Goodbye, Janette. Sorry to have read you.

name Harold Robbins in large red type, title smaller, both superimposed on woman’s faceHarold Robbins’ 1981 bestseller Goodbye, Janette is a new low for a writer I thought couldn’t get any worse.

The book opens as the Allies are about to take over occupied France. A French collaborator named Maurice and a German general are preparing to escape separately.

They have put Jewish companies they operated during the war in the name of the beautiful Polish woman the General rescued from the concentration camps.

By convincing his uncle that he worked undercover for the Allies, Maurice will assure he inherits the title Marquis be Beauville. Then he’ll marry Tanya, giving her and her daughter, Janette, French citizenship. The General will join his family in South America.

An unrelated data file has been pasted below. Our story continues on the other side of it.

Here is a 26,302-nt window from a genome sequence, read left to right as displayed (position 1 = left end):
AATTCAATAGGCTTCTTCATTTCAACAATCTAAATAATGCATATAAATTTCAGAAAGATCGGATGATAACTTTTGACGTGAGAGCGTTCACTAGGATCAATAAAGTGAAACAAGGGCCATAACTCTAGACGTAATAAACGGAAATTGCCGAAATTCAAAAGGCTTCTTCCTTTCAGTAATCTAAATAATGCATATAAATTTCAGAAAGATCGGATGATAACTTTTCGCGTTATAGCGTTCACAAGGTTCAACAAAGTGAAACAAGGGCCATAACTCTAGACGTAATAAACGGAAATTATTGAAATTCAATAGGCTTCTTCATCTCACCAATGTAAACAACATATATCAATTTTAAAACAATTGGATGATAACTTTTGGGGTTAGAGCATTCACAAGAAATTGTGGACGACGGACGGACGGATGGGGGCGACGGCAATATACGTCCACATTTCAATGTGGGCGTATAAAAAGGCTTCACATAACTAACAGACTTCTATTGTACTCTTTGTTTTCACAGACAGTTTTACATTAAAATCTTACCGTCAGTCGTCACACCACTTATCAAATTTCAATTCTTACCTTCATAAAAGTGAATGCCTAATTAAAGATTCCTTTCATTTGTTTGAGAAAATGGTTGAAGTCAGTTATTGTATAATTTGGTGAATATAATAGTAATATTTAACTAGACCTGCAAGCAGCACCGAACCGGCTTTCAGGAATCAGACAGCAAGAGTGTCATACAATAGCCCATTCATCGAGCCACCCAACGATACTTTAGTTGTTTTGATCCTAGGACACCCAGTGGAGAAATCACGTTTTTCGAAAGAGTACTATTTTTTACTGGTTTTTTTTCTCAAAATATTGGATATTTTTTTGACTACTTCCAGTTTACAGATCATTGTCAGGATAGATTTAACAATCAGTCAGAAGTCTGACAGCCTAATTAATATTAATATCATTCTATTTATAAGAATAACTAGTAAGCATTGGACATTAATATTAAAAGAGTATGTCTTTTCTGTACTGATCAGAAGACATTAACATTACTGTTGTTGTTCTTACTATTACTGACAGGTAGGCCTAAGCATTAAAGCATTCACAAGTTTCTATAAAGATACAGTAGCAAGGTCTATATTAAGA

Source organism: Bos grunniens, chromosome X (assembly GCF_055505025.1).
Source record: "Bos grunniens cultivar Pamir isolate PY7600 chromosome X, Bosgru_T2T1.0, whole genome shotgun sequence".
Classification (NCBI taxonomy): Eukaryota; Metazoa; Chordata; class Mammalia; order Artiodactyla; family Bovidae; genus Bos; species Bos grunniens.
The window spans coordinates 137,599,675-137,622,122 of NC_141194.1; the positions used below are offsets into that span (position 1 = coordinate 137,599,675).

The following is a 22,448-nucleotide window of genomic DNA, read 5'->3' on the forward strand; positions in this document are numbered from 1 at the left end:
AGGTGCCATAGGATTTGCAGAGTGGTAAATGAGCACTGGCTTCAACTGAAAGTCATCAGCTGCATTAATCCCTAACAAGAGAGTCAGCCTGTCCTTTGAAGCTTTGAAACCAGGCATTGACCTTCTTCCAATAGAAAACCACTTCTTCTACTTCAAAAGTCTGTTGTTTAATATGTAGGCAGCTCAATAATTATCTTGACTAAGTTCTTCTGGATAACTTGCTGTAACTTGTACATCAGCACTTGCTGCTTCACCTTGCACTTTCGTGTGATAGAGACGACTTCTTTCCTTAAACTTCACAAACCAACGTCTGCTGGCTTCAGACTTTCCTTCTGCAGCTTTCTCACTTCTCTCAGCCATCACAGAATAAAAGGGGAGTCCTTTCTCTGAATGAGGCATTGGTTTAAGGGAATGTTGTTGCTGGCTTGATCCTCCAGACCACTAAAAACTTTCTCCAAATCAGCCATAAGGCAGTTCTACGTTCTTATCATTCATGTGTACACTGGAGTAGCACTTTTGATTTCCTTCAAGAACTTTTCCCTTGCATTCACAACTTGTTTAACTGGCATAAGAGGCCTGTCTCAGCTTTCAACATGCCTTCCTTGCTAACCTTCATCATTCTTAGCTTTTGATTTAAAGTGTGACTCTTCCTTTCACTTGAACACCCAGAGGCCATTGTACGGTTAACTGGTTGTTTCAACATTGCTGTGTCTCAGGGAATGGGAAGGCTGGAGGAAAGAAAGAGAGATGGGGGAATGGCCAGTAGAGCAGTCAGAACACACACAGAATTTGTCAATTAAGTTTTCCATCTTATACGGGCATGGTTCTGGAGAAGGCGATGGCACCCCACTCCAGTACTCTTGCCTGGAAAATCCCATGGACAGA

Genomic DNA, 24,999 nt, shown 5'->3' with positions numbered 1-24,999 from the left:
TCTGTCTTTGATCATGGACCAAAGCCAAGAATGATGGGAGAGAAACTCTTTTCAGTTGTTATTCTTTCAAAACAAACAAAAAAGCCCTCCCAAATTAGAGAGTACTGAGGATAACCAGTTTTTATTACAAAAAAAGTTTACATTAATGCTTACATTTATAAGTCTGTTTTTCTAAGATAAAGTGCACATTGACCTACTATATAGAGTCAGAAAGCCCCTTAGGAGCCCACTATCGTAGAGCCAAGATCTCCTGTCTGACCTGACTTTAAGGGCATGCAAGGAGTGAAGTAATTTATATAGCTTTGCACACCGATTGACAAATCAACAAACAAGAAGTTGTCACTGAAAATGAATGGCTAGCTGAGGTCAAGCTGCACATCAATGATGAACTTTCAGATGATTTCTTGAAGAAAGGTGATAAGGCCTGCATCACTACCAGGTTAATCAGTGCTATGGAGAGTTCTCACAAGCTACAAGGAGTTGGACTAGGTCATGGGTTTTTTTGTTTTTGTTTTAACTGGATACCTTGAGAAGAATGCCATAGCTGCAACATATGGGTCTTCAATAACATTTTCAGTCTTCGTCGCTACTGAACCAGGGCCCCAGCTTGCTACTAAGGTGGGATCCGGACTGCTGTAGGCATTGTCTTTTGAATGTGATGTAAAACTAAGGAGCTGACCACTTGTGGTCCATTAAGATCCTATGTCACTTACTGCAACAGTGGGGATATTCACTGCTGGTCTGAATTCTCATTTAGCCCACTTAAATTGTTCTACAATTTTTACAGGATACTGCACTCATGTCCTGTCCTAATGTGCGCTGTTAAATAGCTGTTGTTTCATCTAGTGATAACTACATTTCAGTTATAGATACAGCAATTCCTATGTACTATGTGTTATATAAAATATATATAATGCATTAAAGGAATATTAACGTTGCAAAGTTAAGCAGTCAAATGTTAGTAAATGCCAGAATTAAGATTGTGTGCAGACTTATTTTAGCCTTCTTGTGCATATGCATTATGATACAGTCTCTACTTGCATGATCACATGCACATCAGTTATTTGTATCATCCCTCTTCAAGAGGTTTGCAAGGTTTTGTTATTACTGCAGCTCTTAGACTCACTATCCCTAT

When life returns to normal, all parties will profit.

That might have become a good novel.

Robbins turns it into a visual encyclopedia of sexual perversions.

After literally taking a whipping from Maurice, Tanya outsmarts him. They remain married, live more or less under the same roof.

Tanya isn’t aware that Maurice has started molesting Janette until she becomes pregnant after a week of being raped and beaten by Maurice and his male lover.

All that happens in the first third of the novel.

It goes downhill from there.

Don’t even say hello to Goodbye, Janette.

Goodbye, Janette by Harold Robbins
Simon and Schuster. ©1981. 382 p.
1981 bestseller #7. My grade: D-

©2019 Linda G. Aragoni

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Linda G. Aragoni

I make big ideas simple for learners. In eight sentences, 34 words, I taught teens and adults to write competently. Now I'm writing guides to turn willing volunteers into great nursing home visitors.

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